The national airline- Air Botswana, is beginning to feel the devastating financial impact of the Coronavirus (COVID-19).
Air Botswana bosses are now thinking of putting some of its employees on forced leave and if push comes to shove employees will receive salary cuts. In a letter written by management to staff dated 18 March, 2020 headlined- Business impact of COVID -19 on the operations of Air Botswana, the management team explains that Air Botswana has reviewed sales trends since February 2020 and compared sales returns with the same period last year.
The letter notes that the variations between February 2019 and February 2020 sales proceeds were insignificant with a drop of P300 000.00, as cancellations were mostly limited to China which did not have a huge impact on Air Botswana as the overall passenger numbers to and from China are small in comparison to Europe and the Middle East.
However, the situation for March is more along global trends, primarily owing to cancellations or postponement of travel by businesses, the Government sector and traders as both Europe and the Middle East felt the impact of the virus. “In the first two weeks of March 2020, the drop-in sales stood at P5.5 million, representing a 32 percent contraction,” reads the letter. The decline in sales volumes in subsequent days, following the announcements made by South Africa, has significantly accelerated and the level of business contraction for the month is expected to be as high as 60 percent, reads the letter.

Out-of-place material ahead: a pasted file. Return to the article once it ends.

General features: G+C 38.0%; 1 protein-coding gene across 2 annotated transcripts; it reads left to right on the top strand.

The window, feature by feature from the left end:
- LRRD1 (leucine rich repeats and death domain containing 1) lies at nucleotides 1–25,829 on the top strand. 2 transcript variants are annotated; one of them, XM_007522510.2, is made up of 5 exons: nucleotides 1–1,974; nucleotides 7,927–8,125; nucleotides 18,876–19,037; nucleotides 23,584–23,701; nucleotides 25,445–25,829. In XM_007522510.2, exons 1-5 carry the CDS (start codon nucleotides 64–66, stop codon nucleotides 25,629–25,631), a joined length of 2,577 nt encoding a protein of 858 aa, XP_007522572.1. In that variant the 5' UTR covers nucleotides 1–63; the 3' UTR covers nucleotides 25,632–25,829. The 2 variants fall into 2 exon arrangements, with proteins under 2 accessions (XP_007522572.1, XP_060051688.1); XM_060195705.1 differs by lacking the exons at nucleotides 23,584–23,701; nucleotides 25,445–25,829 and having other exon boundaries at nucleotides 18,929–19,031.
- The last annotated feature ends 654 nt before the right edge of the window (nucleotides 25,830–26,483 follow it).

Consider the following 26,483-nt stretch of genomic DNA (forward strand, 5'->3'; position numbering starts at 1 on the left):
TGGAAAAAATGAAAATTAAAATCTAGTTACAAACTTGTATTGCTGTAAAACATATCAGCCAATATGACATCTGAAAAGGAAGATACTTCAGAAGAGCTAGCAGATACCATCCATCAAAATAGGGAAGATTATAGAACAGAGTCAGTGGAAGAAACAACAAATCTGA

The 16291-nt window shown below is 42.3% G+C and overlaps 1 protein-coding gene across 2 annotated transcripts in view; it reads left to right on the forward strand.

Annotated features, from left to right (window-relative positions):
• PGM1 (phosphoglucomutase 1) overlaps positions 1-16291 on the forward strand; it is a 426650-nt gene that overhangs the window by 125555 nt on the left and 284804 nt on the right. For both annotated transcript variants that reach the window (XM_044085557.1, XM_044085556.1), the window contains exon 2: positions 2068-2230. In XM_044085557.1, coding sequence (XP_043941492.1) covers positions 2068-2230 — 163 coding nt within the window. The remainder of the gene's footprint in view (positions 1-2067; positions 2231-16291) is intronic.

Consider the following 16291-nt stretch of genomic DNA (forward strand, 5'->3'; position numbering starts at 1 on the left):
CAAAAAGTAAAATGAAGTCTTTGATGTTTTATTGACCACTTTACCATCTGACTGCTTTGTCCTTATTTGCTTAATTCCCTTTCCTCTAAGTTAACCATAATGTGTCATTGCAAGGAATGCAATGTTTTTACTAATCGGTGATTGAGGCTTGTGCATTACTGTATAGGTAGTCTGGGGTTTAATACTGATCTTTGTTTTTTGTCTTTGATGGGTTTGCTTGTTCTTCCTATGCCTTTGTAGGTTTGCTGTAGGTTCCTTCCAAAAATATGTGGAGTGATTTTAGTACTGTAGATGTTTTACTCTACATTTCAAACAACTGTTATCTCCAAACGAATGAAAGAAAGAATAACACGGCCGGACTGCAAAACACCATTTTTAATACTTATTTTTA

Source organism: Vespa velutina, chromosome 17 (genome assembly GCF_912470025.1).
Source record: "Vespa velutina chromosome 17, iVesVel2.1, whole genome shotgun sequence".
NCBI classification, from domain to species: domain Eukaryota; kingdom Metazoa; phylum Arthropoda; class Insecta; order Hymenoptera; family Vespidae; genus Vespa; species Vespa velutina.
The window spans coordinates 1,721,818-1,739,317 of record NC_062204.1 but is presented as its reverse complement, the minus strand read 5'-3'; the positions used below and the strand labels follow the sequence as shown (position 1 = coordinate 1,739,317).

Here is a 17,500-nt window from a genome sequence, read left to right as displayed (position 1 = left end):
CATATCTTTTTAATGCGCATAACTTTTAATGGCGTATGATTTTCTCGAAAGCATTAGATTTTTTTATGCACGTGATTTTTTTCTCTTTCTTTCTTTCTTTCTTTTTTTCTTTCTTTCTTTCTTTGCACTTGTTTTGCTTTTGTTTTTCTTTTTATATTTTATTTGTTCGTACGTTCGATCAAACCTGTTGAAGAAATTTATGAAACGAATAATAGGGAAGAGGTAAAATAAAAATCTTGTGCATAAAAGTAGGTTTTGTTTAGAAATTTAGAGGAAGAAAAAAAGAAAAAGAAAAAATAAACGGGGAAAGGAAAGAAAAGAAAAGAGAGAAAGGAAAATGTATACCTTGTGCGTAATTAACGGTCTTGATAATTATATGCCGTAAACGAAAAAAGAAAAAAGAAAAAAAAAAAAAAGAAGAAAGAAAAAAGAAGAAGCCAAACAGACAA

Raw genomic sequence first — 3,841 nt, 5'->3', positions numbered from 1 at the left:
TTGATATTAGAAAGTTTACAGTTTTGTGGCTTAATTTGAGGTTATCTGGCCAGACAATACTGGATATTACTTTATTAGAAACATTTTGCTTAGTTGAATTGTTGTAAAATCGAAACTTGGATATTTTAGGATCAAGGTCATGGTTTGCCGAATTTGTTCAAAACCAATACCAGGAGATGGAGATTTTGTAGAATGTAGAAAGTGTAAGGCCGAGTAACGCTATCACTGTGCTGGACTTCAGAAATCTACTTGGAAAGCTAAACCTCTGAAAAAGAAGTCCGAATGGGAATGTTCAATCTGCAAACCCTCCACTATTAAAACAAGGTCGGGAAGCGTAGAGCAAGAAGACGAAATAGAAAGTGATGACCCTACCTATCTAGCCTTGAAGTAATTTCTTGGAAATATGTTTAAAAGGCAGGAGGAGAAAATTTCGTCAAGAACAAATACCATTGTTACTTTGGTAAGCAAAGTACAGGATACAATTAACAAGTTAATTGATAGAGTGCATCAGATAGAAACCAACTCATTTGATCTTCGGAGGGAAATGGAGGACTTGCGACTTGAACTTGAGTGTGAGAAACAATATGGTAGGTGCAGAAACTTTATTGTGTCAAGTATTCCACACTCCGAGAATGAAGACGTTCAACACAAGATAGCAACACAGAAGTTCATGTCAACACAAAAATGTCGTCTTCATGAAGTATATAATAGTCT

This has prompted the Air Botswana management to implement a few measures to minimize the impact of COVID-19. Staff leave levels have been reviewed and mandatory regulated leave conditions will be enforced to reduce accumulated leave. Air Botswana staff would be required to take compulsory leave from Monday 23rd March. “This would address social distancing as well as reduce leave liability,” reads the letter. Catering on all routes has been suspended with immediate effect.
Air Botswana will monitor the situation and if ti does not improve staff may be required to take “unpaid leave or even receive lower salaries.”